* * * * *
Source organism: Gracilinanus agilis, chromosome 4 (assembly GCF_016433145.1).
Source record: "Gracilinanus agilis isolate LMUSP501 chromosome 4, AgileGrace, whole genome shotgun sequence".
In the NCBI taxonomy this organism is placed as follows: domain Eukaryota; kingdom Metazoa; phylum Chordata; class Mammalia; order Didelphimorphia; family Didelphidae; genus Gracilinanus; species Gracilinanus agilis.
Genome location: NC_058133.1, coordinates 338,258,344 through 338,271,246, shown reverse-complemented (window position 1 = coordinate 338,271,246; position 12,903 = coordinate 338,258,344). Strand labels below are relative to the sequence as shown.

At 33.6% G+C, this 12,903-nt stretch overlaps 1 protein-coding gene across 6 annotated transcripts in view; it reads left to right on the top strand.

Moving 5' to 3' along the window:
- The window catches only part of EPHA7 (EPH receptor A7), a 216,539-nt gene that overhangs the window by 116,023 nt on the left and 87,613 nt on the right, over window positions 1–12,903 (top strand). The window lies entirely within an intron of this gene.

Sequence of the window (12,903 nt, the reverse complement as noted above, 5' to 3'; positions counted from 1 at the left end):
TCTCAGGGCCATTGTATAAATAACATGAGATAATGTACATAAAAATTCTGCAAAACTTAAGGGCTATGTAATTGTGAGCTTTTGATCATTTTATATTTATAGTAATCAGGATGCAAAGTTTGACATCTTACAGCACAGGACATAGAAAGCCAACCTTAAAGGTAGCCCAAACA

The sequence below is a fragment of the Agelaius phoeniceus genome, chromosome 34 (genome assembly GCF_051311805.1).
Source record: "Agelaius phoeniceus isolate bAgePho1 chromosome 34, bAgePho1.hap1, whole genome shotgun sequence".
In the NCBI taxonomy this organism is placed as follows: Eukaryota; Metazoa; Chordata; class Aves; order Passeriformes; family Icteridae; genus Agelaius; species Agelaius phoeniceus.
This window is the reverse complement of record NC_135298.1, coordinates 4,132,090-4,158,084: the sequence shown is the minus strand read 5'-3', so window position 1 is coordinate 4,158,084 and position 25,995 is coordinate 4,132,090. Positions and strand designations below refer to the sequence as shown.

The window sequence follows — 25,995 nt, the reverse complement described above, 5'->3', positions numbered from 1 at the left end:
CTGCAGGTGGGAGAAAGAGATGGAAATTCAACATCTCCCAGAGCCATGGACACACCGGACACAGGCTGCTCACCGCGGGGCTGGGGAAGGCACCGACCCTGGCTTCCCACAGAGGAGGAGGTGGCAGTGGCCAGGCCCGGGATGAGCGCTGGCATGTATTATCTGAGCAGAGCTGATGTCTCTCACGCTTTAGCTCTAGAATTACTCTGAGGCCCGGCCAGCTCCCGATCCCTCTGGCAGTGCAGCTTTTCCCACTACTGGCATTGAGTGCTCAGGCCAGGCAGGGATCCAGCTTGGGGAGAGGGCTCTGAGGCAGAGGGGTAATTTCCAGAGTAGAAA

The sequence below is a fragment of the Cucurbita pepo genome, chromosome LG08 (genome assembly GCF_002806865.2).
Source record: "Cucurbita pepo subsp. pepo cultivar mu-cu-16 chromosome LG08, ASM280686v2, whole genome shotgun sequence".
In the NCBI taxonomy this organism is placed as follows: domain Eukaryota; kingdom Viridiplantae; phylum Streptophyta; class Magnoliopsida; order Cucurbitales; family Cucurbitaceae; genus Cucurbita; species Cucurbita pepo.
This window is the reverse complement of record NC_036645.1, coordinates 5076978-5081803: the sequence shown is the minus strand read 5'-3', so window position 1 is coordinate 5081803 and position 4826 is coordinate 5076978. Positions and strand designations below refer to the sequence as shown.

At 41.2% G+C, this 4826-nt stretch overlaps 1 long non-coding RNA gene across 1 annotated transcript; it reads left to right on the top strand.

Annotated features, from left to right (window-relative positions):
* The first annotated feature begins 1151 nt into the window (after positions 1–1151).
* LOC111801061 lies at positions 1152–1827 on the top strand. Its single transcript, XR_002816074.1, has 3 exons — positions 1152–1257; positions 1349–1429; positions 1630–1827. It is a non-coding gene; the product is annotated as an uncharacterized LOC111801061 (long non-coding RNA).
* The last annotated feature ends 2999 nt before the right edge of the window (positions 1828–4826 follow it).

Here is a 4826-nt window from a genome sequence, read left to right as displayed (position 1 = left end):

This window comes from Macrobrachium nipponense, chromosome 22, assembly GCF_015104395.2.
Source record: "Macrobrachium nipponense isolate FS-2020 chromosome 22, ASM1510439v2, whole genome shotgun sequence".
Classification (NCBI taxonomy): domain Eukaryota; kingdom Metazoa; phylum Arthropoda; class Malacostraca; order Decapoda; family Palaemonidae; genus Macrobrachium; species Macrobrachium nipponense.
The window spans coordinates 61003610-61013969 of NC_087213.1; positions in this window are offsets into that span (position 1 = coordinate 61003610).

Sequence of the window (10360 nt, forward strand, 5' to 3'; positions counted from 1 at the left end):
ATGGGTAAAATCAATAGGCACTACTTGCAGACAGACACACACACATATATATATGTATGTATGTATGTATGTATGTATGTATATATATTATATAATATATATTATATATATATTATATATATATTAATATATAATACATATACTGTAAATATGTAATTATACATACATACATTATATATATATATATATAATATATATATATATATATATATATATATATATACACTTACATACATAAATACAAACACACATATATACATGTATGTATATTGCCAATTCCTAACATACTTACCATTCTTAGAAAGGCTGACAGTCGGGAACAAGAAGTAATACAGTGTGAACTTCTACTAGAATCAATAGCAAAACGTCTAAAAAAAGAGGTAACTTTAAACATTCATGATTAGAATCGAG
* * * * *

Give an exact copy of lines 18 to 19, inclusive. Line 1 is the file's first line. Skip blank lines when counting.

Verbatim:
In the NCBI taxonomy this organism is placed as follows: domain Eukaryota; kingdom Viridiplantae; phylum Streptophyta; class Magnoliopsida; order Cucurbitales; family Cucurbitaceae; genus Cucurbita; species Cucurbita pepo.
This window is the reverse complement of record NC_036645.1, coordinates 5076978-5081803: the sequence shown is the minus strand read 5'-3', so window position 1 is coordinate 5081803 and position 4826 is coordinate 5076978. Positions and strand designations below refer to the sequence as shown.